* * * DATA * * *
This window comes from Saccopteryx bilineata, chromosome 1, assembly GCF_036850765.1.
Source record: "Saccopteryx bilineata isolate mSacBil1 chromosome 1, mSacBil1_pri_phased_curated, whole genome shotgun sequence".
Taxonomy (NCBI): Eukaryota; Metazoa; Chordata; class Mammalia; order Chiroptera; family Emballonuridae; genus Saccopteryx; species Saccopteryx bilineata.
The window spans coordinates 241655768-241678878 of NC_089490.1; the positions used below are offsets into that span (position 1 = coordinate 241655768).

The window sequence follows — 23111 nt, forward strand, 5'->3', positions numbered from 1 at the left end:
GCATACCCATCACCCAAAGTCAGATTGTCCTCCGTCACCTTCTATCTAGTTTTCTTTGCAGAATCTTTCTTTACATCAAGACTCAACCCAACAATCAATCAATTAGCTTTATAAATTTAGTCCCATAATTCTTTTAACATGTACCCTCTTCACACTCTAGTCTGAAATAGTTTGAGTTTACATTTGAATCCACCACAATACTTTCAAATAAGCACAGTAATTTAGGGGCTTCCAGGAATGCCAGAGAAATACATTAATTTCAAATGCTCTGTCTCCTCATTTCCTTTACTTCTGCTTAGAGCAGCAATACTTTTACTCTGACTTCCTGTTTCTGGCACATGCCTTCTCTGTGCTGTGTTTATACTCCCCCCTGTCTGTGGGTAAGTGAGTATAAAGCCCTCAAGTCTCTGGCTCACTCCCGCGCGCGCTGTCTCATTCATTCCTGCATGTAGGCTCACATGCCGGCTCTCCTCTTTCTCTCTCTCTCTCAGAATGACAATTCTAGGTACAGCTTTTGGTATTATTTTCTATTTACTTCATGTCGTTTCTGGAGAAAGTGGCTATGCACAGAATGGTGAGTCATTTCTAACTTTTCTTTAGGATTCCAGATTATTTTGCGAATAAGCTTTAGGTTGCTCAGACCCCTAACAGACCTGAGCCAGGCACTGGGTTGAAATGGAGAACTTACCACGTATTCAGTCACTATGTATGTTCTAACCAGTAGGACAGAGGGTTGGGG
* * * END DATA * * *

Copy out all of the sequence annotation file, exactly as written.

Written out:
This window comes from Saccopteryx bilineata, chromosome 1, assembly GCF_036850765.1.
Source record: "Saccopteryx bilineata isolate mSacBil1 chromosome 1, mSacBil1_pri_phased_curated, whole genome shotgun sequence".
Taxonomy (NCBI): Eukaryota; Metazoa; Chordata; class Mammalia; order Chiroptera; family Emballonuridae; genus Saccopteryx; species Saccopteryx bilineata.
The window spans coordinates 241655768-241678878 of NC_089490.1; the positions used below are offsets into that span (position 1 = coordinate 241655768).

The window sequence follows — 23111 nt, forward strand, 5'->3', positions numbered from 1 at the left end:
GCATACCCATCACCCAAAGTCAGATTGTCCTCCGTCACCTTCTATCTAGTTTTCTTTGCAGAATCTTTCTTTACATCAAGACTCAACCCAACAATCAATCAATTAGCTTTATAAATTTAGTCCCATAATTCTTTTAACATGTACCCTCTTCACACTCTAGTCTGAAATAGTTTGAGTTTACATTTGAATCCACCACAATACTTTCAAATAAGCACAGTAATTTAGGGGCTTCCAGGAATGCCAGAGAAATACATTAATTTCAAATGCTCTGTCTCCTCATTTCCTTTACTTCTGCTTAGAGCAGCAATACTTTTACTCTGACTTCCTGTTTCTGGCACATGCCTTCTCTGTGCTGTGTTTATACTCCCCCCTGTCTGTGGGTAAGTGAGTATAAAGCCCTCAAGTCTCTGGCTCACTCCCGCGCGCGCTGTCTCATTCATTCCTGCATGTAGGCTCACATGCCGGCTCTCCTCTTTCTCTCTCTCTCTCAGAATGACAATTCTAGGTACAGCTTTTGGTATTATTTTCTATTTACTTCATGTCGTTTCTGGAGAAAGTGGCTATGCACAGAATGGTGAGTCATTTCTAACTTTTCTTTAGGATTCCAGATTATTTTGCGAATAAGCTTTAGGTTGCTCAGACCCCTAACAGACCTGAGCCAGGCACTGGGTTGAAATGGAGAACTTACCACGTATTCAGTCACTATGTATGTTCTAACCAGTAGGACAGAGGGTTGGGG